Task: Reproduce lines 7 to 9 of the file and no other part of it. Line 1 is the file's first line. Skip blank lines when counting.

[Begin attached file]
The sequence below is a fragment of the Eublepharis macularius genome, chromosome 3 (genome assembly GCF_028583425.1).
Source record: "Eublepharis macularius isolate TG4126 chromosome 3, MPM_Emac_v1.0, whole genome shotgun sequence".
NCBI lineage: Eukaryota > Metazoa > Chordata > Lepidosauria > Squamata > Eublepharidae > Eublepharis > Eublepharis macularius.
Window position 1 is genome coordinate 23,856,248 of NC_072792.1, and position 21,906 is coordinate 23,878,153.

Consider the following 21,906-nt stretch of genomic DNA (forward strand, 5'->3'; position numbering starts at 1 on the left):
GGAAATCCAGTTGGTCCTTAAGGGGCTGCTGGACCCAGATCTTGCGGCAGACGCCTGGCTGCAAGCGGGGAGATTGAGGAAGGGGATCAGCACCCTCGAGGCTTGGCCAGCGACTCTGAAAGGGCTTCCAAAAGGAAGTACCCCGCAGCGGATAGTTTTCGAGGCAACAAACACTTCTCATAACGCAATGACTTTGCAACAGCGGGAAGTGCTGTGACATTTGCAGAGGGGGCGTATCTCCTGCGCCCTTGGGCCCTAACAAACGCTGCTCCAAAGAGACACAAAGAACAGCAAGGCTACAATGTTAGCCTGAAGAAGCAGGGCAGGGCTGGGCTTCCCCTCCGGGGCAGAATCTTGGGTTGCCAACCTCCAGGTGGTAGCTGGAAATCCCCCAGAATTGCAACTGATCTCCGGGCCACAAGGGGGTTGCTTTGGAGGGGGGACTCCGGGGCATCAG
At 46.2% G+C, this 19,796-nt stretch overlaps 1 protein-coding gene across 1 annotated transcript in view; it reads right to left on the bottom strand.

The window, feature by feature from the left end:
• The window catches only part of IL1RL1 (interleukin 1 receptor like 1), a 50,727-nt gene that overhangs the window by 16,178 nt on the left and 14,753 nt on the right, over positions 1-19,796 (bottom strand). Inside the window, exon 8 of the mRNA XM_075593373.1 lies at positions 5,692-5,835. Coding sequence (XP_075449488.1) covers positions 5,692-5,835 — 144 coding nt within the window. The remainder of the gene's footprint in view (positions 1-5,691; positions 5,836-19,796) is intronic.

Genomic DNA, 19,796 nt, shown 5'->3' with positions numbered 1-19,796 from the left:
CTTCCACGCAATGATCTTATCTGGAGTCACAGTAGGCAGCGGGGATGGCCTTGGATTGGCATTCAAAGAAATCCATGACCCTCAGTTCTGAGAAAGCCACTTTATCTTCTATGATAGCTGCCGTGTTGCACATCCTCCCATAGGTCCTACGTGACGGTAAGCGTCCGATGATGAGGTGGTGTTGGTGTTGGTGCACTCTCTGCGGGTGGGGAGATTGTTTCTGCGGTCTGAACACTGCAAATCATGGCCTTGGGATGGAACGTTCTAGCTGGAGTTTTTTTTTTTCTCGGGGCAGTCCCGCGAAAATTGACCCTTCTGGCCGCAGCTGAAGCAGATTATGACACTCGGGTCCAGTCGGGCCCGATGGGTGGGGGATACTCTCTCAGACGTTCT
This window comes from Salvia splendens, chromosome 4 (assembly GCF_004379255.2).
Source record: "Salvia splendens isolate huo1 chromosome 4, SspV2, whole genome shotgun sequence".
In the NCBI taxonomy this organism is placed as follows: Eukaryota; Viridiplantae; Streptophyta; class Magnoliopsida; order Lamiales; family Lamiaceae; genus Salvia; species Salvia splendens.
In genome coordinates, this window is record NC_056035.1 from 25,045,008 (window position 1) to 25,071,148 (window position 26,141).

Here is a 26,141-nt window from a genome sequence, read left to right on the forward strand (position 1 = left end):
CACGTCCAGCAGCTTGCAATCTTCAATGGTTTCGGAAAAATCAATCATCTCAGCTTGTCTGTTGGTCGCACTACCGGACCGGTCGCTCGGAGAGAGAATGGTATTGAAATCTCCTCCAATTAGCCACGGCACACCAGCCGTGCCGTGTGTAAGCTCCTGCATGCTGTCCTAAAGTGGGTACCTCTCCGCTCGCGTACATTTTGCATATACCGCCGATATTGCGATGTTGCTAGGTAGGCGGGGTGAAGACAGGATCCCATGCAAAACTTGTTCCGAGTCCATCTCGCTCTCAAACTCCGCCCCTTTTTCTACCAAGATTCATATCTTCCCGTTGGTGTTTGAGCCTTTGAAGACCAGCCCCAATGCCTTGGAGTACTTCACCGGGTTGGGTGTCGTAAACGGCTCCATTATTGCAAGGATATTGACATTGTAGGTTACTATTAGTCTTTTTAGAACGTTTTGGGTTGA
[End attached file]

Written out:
At 46.2% G+C, this 19,796-nt stretch overlaps 1 protein-coding gene across 1 annotated transcript in view; it reads right to left on the bottom strand.

The window, feature by feature from the left end:
• The window catches only part of IL1RL1 (interleukin 1 receptor like 1), a 50,727-nt gene that overhangs the window by 16,178 nt on the left and 14,753 nt on the right, over positions 1-19,796 (bottom strand). Inside the window, exon 8 of the mRNA XM_075593373.1 lies at positions 5,692-5,835. Coding sequence (XP_075449488.1) covers positions 5,692-5,835 — 144 coding nt within the window. The remainder of the gene's footprint in view (positions 1-5,691; positions 5,836-19,796) is intronic.